Forged in Grace
by Jordan E. Rosenfeld
Publication date: February, 2013
Genre: Psychological Suspense (Adult w/ YA and NA crossover appeal)
Grace Jensen survived a horrific fire at age 15. The flames changed her: badly scarred in body and mind, Grace developed an ability to feel other people’s pain. Unable to bear human touch, she has made a small life for herself in Northern California, living with her hoarder mother, tending wounded animals, and falling a little in love with her former doctor. Her safe world explodes when the magnetic Marly Kennet reappears in town; Grace falls right back into the dynamic of their complicated friendship. Marly is the holder of many secrets, including one that has haunted Grace for over a decade: what really happened the night of the fire?
When Marly exhorts Grace to join her in Las Vegas, to make up for the years they have been lost to each other, Grace takes a leap of faith and goes. Although Marly is not entirely honest about her intentions, neither woman anticipates that enlarging Grace’s world will magnify her ability to sense the suffering of others—or that she will begin to heal wounds by swallowing her own pain and laying her hands on the afflicted.
This gift soon turns darker when the truth of Marly’s life—and the real reason she ended her friendship with Grace—pushes the boundaries of loyalty and exposes both women to danger.
A little bit about Jordan ...
Jordan E. Rosenfeld learned early on that people prefer a storyteller to a know-it-all. She channeled any Hermione-esque tendencies into a career as a writing coach, editor and freelance journalist and saves the Tall Tales for her novels. She earned her MFA from the Bennington Writing Seminars and is the author of the books, Make A Scene: Crafting a Powerful Story One Scene at a Time (Writer’s Digest Books) and Write Free! Attracting the Creative Life with Rebecca Lawton (BeijaFlor Books). Jordan’s essays and articles have appeared in such publications asAlterNet.org, Publisher’s Weekly, The San Francisco Chronicle, The St. Petersburg Times, The Writer and Writer’s Digest magazine. Her book commentaries have appeared on The California Report, a news-magazine produced by NPR-affiliate KQED radio. She lives in Northern California with her Batman-obsessed son and Psychologist husband.
I feel swimmy, high, adrenaline on full tilt, though I haven’t consumed a drop of alcohol. “We need to subdue him first,” I hear myself say. “Can’t just slap a hand on his face and hope it knocks him out.”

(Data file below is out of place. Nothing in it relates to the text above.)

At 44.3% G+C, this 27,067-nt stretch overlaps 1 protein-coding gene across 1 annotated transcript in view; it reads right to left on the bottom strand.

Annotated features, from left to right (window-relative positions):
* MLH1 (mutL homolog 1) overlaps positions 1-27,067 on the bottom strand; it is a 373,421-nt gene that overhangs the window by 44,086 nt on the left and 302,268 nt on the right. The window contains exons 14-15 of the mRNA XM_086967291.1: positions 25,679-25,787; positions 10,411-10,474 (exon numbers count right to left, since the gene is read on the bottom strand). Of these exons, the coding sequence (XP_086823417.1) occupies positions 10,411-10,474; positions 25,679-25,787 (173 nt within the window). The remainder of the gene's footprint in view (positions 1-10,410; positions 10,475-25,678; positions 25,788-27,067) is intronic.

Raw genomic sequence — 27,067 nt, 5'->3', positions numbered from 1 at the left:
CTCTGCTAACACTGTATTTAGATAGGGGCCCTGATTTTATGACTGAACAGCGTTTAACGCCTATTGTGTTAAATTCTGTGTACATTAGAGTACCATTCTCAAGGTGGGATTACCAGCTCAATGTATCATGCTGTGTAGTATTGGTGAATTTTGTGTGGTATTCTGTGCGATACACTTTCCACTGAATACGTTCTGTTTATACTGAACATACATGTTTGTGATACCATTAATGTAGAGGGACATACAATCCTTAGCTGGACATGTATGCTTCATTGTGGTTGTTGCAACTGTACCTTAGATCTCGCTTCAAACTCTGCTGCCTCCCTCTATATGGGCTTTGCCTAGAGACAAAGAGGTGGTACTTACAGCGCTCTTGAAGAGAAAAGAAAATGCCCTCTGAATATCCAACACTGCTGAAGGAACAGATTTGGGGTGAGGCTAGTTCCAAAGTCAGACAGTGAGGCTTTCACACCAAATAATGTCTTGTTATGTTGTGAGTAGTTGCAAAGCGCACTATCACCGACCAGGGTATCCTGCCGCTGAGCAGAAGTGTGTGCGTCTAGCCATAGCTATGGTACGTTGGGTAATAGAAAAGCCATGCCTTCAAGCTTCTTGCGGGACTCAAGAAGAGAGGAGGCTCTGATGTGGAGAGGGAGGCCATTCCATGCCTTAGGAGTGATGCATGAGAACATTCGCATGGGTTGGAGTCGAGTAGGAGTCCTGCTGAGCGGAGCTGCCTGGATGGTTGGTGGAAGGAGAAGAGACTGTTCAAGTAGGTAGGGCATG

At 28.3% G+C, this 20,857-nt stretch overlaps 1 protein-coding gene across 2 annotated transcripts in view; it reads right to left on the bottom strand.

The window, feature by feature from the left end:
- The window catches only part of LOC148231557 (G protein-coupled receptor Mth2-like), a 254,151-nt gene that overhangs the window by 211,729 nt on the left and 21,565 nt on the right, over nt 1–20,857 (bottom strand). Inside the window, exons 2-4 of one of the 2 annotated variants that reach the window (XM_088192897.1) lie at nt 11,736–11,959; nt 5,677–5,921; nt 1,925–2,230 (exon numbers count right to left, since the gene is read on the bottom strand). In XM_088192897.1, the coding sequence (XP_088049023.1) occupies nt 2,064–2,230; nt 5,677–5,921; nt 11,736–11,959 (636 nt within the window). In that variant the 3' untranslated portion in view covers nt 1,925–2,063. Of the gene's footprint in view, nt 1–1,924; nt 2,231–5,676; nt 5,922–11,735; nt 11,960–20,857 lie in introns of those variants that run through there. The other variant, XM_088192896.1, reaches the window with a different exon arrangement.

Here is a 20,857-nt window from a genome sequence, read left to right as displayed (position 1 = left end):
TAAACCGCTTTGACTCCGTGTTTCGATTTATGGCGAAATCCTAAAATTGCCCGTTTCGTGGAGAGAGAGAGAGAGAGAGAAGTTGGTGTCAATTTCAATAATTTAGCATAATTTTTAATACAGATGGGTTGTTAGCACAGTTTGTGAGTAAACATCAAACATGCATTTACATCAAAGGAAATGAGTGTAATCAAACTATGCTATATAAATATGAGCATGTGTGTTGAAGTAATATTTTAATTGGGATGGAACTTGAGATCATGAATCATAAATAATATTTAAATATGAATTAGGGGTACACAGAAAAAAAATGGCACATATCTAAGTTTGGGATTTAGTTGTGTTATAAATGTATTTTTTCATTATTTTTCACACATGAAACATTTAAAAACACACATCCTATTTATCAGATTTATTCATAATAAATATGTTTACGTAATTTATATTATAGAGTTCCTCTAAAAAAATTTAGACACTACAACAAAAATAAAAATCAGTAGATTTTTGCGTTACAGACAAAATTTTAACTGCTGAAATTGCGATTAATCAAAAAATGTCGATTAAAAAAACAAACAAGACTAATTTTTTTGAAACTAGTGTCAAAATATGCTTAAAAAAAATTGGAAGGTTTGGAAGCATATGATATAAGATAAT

Marly nods, though she is too encumbered to move quickly, and me—there’s no guarantee of what I can do.
“I have pepper spray,” she fidgets with her purse as though she’s about to withdraw it. “And it’s not like we have to break in, Grace. He’ll let us in, when he sees it’s me. Think I’m coming to talk.”
“Okay, then,” I say, before I lose my nerve. And we get in her car and drive.
We park and walk four residential blocks. The streets are lit by yellow halogen lamps, but there’s also a nearly-full moon. Its bold light makes me feel bolstered, sanctioned. Marly points to his condo, one square box among many in a beige world of homogenous residences.
“This could have been my life,” Marly whispers, her face a portrait of disgust. “I should be in that kitchen right now making dinner, then go spread my legs for him. I can’t believe he thought he could get away with what he did to me.”
The guilt surges through me again. If only I hadn’t healed away the evidence. But we didn’t know. Nobody could have known.
“Let’s do it soon, before I chicken out.” My palms have begun to ache with heat.
“Damn straight,” she agrees, and the toss of her hair is so familiar it’s like we’re fifteen again.
Simultaneously, we take a deep breath.
Marly repeats her lines, “I’ll say we’re here to talk—that I brought you as my friend and witness. That will put him on his best behavior. And you?”
I choke a little on my own saliva, cough, and answer, “I’ll ask for a glass of water, say I got too much sun today. He’ll take one look at me and have a hard time refusing, right?”
Marly pats her purse. “Let’s go.” She’s always one step ahead of me.